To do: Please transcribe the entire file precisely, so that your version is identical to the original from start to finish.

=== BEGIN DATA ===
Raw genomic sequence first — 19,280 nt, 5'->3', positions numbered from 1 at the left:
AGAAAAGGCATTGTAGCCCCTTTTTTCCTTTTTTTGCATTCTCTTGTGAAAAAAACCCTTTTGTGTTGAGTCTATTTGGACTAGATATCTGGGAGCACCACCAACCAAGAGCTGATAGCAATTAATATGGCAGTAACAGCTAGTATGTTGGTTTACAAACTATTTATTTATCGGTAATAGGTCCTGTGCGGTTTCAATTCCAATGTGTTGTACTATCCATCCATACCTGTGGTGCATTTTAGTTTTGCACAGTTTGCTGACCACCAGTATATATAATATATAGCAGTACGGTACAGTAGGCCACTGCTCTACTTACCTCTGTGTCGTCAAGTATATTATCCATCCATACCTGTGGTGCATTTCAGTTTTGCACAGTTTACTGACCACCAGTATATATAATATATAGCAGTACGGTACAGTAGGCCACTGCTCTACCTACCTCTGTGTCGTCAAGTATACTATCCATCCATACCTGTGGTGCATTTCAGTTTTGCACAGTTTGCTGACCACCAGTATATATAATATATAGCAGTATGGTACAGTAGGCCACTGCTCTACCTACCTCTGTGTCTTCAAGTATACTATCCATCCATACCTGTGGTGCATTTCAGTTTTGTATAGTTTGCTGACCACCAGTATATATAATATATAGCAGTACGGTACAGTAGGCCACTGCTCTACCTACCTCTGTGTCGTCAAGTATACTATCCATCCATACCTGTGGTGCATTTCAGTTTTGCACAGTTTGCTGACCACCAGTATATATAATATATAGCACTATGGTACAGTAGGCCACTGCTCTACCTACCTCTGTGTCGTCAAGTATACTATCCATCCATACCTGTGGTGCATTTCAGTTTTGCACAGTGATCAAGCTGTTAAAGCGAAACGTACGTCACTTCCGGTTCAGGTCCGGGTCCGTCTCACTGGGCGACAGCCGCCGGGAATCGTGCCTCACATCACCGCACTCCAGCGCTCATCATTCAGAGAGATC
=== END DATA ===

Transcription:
Raw genomic sequence first — 19,280 nt, 5'->3', positions numbered from 1 at the left:
AGAAAAGGCATTGTAGCCCCTTTTTTCCTTTTTTTGCATTCTCTTGTGAAAAAAACCCTTTTGTGTTGAGTCTATTTGGACTAGATATCTGGGAGCACCACCAACCAAGAGCTGATAGCAATTAATATGGCAGTAACAGCTAGTATGTTGGTTTACAAACTATTTATTTATCGGTAATAGGTCCTGTGCGGTTTCAATTCCAATGTGTTGTACTATCCATCCATACCTGTGGTGCATTTTAGTTTTGCACAGTTTGCTGACCACCAGTATATATAATATATAGCAGTACGGTACAGTAGGCCACTGCTCTACTTACCTCTGTGTCGTCAAGTATATTATCCATCCATACCTGTGGTGCATTTCAGTTTTGCACAGTTTACTGACCACCAGTATATATAATATATAGCAGTACGGTACAGTAGGCCACTGCTCTACCTACCTCTGTGTCGTCAAGTATACTATCCATCCATACCTGTGGTGCATTTCAGTTTTGCACAGTTTGCTGACCACCAGTATATATAATATATAGCAGTATGGTACAGTAGGCCACTGCTCTACCTACCTCTGTGTCTTCAAGTATACTATCCATCCATACCTGTGGTGCATTTCAGTTTTGTATAGTTTGCTGACCACCAGTATATATAATATATAGCAGTACGGTACAGTAGGCCACTGCTCTACCTACCTCTGTGTCGTCAAGTATACTATCCATCCATACCTGTGGTGCATTTCAGTTTTGCACAGTTTGCTGACCACCAGTATATATAATATATAGCACTATGGTACAGTAGGCCACTGCTCTACCTACCTCTGTGTCGTCAAGTATACTATCCATCCATACCTGTGGTGCATTTCAGTTTTGCACAGTGATCAAGCTGTTAAAGCGAAACGTACGTCACTTCCGGTTCAGGTCCGGGTCCGTCTCACTGGGCGACAGCCGCCGGGAATCGTGCCTCACATCACCGCACTCCAGCGCTCATCATTCAGAGAGATC